From Seixal we travelled back along the cost further East to Sao Vicente. A good number of Common Terns with youngsters were present on the shore. Steve picked out one individual which looked very pale although the light was intense. It did have long tail streamers and a large amount of red to the bill base. We debated as to whether it was a Roseate or not. It then did the honourable thing and flew around with the Common Terns and called which clinched the identification. Once we all got our eye in we could see it had faster wing beats than the Commons. The terns would circle around over the sea and then come and land on the shore again.  It soon became apparent that the one Roseate was a pair, a presumed female begging for a fish from a male who decided to eat the catch himself. The pair then turned out to be four birds when Duncan and Dave realised that they were looking at two different pairs.  A good way to end our day’s birding before travelling back to Funchal.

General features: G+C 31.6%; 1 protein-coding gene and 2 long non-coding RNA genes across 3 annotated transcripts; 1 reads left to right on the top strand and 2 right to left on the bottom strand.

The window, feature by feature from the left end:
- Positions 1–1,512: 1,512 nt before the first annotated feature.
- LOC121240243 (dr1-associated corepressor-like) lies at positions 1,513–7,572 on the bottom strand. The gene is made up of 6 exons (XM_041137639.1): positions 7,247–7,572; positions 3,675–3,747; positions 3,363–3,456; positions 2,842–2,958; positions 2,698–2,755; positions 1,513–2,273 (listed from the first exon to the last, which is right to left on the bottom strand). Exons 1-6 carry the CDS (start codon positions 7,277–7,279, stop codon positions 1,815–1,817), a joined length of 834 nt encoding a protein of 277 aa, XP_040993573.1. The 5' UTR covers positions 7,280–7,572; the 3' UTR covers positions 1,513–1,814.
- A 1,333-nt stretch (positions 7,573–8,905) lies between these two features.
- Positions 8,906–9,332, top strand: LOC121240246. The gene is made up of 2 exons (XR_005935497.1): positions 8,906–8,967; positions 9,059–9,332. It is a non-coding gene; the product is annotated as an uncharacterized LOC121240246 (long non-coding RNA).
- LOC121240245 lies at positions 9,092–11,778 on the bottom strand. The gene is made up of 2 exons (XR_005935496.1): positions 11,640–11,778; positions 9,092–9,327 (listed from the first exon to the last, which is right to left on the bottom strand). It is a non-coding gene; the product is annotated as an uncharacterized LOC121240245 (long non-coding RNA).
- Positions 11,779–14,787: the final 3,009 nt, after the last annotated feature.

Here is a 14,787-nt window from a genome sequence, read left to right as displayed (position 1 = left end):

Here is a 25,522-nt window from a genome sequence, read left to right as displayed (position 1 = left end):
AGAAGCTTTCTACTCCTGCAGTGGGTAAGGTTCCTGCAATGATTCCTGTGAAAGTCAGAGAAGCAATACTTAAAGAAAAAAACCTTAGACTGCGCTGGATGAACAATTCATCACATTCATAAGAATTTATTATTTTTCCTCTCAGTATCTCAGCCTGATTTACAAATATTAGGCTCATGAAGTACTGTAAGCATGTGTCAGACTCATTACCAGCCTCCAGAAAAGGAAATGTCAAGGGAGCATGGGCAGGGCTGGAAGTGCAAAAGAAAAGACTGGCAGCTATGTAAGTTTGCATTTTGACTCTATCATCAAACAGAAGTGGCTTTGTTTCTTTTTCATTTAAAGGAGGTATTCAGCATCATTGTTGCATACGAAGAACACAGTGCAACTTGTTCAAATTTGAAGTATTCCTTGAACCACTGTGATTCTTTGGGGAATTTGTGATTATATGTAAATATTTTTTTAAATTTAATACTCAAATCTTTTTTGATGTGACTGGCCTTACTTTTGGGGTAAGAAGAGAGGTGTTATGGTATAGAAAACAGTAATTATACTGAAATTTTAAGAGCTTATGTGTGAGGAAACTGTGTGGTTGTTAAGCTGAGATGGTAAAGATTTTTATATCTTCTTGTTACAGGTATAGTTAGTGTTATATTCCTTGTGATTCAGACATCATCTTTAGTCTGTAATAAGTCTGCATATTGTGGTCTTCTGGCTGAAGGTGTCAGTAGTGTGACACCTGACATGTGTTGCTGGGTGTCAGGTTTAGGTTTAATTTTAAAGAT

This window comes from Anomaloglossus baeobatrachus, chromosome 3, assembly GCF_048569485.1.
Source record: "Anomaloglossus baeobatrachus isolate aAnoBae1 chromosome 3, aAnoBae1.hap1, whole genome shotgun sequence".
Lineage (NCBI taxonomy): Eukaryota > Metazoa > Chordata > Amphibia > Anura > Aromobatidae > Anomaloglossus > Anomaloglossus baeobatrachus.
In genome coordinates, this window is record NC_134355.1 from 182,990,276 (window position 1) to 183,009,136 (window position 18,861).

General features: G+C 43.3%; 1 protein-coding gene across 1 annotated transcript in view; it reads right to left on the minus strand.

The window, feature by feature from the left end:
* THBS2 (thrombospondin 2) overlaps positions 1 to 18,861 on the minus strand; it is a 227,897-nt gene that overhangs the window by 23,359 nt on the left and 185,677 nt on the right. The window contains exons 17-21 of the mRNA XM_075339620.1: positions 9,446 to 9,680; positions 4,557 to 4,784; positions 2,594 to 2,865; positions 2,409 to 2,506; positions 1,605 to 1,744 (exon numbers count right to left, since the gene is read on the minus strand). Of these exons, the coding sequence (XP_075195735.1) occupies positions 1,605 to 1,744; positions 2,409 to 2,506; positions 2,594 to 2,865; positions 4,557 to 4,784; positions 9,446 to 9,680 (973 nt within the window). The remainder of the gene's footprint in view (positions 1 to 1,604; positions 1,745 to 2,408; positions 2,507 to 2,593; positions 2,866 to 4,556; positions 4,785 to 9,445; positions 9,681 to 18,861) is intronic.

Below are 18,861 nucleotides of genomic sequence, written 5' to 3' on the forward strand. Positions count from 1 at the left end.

3 July 2010
Various members of the group did different things on our last morning. Shopping, sightseeing and walking. There were no additions to our birdlist although a second Sparrowhawk of the trip was noted as were several Kestrels and a few more Goldfinches between sightings of the ubiquitous Canary.